New Forest Act rules will help corporates gain control of India's forests: Brinda Karat

CPI(M) politburo member Brinda Karat has written to Union Environment, Forest and Climate Change Minister Bhupender Yadav, opposing the new amended rules for the Forest Conservation Act

Brinda Karat (Photo courtesy: Twitter)
Brinda Karat (Photo courtesy: Twitter)
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PTI

CPI(M) politburo member Brinda Karat has written to Union Environment, Forest and Climate Change Minister Bhupender Yadav, opposing the new amended rules for the Forest Conservation Act and alleged it will help corporates to gain access and control of India's forests.

In the letter, Karat said the rules are "objectionable, condemnable and unacceptable."

"The changes in the Rules are so far-reaching in their aim to help corporates and private companies to gain access and control of India's forests that in honesty, the Government could well have brought a new law, so that people of India could understand the Government's priority.

"Indeed taking the Rules in their entirety, it is more suited for a Forest Corporatisation Act rather than a Forest Conservation Act," Karat said.

She highlighted the fact that whereas the earlier rules had provisions for diversion of 100 hectares or more, in the new rules the more has now been quantified as more than 1,000 hectares . She also said that the Ministry of Tribal Affairs had objected in 2019 to some of the provisions which had been suggested by MOEFCC.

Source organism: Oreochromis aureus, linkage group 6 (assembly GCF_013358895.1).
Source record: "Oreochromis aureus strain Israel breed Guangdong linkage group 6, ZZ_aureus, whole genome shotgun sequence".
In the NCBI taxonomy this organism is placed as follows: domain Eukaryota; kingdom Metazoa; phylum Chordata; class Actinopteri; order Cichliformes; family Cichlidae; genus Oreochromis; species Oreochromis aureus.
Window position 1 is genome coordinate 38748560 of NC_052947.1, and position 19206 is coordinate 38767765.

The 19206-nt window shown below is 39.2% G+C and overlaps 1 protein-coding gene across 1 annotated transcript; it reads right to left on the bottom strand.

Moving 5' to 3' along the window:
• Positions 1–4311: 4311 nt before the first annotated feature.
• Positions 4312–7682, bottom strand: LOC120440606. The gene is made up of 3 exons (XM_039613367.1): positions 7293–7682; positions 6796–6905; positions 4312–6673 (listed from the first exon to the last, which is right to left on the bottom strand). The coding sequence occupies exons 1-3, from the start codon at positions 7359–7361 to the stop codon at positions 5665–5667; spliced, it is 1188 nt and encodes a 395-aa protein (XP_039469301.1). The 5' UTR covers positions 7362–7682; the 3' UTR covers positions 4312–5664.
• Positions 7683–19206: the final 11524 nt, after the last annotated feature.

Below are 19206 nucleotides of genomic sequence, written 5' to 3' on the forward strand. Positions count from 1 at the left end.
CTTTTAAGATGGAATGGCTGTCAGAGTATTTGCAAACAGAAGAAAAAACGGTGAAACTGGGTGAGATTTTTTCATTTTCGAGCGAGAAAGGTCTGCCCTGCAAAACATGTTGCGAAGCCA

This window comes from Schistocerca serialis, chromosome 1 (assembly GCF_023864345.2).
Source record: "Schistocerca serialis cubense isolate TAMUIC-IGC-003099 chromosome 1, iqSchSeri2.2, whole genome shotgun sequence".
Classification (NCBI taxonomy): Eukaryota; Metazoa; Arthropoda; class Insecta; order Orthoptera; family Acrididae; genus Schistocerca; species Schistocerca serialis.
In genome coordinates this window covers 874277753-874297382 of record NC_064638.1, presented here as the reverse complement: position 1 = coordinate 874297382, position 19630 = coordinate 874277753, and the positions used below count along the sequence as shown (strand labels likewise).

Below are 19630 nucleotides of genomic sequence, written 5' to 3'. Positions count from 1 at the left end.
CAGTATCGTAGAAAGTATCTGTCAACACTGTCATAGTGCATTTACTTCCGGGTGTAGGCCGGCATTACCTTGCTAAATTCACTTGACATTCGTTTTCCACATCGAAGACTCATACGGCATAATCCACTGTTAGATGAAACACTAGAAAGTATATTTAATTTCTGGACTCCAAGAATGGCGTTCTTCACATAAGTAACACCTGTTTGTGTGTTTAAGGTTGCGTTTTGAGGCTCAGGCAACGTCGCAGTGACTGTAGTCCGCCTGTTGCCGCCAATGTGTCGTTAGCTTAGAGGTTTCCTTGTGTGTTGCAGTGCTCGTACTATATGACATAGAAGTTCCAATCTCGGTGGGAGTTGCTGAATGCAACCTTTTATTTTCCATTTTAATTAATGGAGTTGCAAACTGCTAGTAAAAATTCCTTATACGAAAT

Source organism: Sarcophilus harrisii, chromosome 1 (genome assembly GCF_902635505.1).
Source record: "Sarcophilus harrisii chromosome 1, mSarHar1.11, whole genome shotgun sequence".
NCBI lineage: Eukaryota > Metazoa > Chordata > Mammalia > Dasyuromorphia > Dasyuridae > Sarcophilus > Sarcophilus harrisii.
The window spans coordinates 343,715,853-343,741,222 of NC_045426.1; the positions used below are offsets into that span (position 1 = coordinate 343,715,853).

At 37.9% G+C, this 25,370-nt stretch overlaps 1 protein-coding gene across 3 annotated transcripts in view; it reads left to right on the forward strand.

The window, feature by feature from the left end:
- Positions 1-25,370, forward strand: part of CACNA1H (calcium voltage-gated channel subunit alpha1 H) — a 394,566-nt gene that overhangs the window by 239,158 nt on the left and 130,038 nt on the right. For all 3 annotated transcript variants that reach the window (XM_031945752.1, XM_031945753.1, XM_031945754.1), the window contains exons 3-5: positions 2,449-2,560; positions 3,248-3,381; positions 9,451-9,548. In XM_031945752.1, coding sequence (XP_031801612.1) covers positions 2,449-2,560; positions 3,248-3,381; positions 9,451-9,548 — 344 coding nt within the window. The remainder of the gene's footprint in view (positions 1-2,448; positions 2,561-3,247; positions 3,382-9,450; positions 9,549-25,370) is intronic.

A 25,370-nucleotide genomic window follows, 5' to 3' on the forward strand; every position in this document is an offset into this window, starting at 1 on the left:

"It is objectionable, condemnable and unacceptable how the amended Rules have totally eliminated the rights of gram sabhas and of tribal communities and other traditional forest dwellers living in forests," she said.

"Bhupender Yadav ji, this is totally against the constitutional guarantees given to tribal communities, it is in violation of the Fifth and Sixth Schedules, the PESA, the amended Wild Life Protection Act and finally and importantly the FRA. It is a violation of the Supreme Court judgement in the Niyamgiri mining case, 2013," Karat said.


She also objected to the violation of rights of forest dwellers and the certain provisions of handover of non-forest land to corporates for compensatory afforestation.

"The change in Rules are an opaque process without prior consultation or discussion with those who are affected. The procedure of Parliamentary approval is reduced to a mere formality. Given the consequences which will surely arise once these Rules are implemented, the government should put them in abeyance till there is a public discussion and opinions elicited from all those sections likely to be affected," Karat said.

She also demanded that the rules be sent for examination to the relevant Standing Committee of Parliament and the opinions of the Ministry of Tribal Affairs, which is the nodal ministry for implementation of the Forest Rights Act, must be included.

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